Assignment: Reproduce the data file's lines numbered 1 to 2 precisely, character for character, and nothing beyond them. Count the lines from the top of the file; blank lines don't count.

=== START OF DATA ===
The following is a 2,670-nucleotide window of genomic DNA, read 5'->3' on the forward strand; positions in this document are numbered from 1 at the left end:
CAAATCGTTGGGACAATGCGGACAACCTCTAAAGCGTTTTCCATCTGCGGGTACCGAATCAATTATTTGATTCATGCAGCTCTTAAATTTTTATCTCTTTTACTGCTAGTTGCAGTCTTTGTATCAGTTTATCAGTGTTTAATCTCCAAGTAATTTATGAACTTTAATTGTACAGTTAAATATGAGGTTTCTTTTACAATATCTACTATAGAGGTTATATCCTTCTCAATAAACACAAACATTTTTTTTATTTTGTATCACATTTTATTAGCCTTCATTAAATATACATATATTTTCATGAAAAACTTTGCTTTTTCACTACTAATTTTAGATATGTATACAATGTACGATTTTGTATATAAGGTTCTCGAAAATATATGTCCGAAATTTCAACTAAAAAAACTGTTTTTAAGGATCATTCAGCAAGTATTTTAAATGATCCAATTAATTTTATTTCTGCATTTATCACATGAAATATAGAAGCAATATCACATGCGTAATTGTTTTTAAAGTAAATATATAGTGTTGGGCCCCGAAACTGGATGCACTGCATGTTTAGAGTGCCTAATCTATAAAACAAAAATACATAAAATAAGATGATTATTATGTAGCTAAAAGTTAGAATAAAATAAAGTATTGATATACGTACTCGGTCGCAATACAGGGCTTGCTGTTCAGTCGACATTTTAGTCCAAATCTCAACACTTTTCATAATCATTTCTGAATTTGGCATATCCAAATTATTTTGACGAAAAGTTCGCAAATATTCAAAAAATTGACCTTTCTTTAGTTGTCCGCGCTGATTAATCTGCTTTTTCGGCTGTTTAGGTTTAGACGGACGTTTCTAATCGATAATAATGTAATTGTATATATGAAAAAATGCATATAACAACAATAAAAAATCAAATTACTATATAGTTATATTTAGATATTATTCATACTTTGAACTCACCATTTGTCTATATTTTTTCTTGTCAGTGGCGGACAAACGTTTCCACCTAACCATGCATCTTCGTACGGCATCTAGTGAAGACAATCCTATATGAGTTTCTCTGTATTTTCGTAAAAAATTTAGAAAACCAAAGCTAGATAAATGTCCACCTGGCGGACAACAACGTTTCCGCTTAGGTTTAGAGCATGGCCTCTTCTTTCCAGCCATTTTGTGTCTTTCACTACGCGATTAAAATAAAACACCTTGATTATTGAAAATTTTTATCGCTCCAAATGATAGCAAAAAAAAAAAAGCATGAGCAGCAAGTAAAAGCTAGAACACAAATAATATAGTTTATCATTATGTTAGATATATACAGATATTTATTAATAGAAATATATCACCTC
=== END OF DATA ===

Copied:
The following is a 2,670-nucleotide window of genomic DNA, read 5'->3' on the forward strand; positions in this document are numbered from 1 at the left end:
CAAATCGTTGGGACAATGCGGACAACCTCTAAAGCGTTTTCCATCTGCGGGTACCGAATCAATTATTTGATTCATGCAGCTCTTAAATTTTTATCTCTTTTACTGCTAGTTGCAGTCTTTGTATCAGTTTATCAGTGTTTAATCTCCAAGTAATTTATGAACTTTAATTGTACAGTTAAATATGAGGTTTCTTTTACAATATCTACTATAGAGGTTATATCCTTCTCAATAAACACAAACATTTTTTTTATTTTGTATCACATTTTATTAGCCTTCATTAAATATACATATATTTTCATGAAAAACTTTGCTTTTTCACTACTAATTTTAGATATGTATACAATGTACGATTTTGTATATAAGGTTCTCGAAAATATATGTCCGAAATTTCAACTAAAAAAACTGTTTTTAAGGATCATTCAGCAAGTATTTTAAATGATCCAATTAATTTTATTTCTGCATTTATCACATGAAATATAGAAGCAATATCACATGCGTAATTGTTTTTAAAGTAAATATATAGTGTTGGGCCCCGAAACTGGATGCACTGCATGTTTAGAGTGCCTAATCTATAAAACAAAAATACATAAAATAAGATGATTATTATGTAGCTAAAAGTTAGAATAAAATAAAGTATTGATATACGTACTCGGTCGCAATACAGGGCTTGCTGTTCAGTCGACATTTTAGTCCAAATCTCAACACTTTTCATAATCATTTCTGAATTTGGCATATCCAAATTATTTTGACGAAAAGTTCGCAAATATTCAAAAAATTGACCTTTCTTTAGTTGTCCGCGCTGATTAATCTGCTTTTTCGGCTGTTTAGGTTTAGACGGACGTTTCTAATCGATAATAATGTAATTGTATATATGAAAAAATGCATATAACAACAATAAAAAATCAAATTACTATATAGTTATATTTAGATATTATTCATACTTTGAACTCACCATTTGTCTATATTTTTTCTTGTCAGTGGCGGACAAACGTTTCCACCTAACCATGCATCTTCGTACGGCATCTAGTGAAGACAATCCTATATGAGTTTCTCTGTATTTTCGTAAAAAATTTAGAAAACCAAAGCTAGATAAATGTCCACCTGGCGGACAACAACGTTTCCGCTTAGGTTTAGAGCATGGCCTCTTCTTTCCAGCCATTTTGTGTCTTTCACTACGCGATTAAAATAAAACACCTTGATTATTGAAAATTTTTATCGCTCCAAATGATAGCAAAAAAAAAAAAGCATGAGCAGCAAGTAAAAGCTAGAACACAAATAATATAGTTTATCATTATGTTAGATATATACAGATATTTATTAATAGAAATATATCACCTC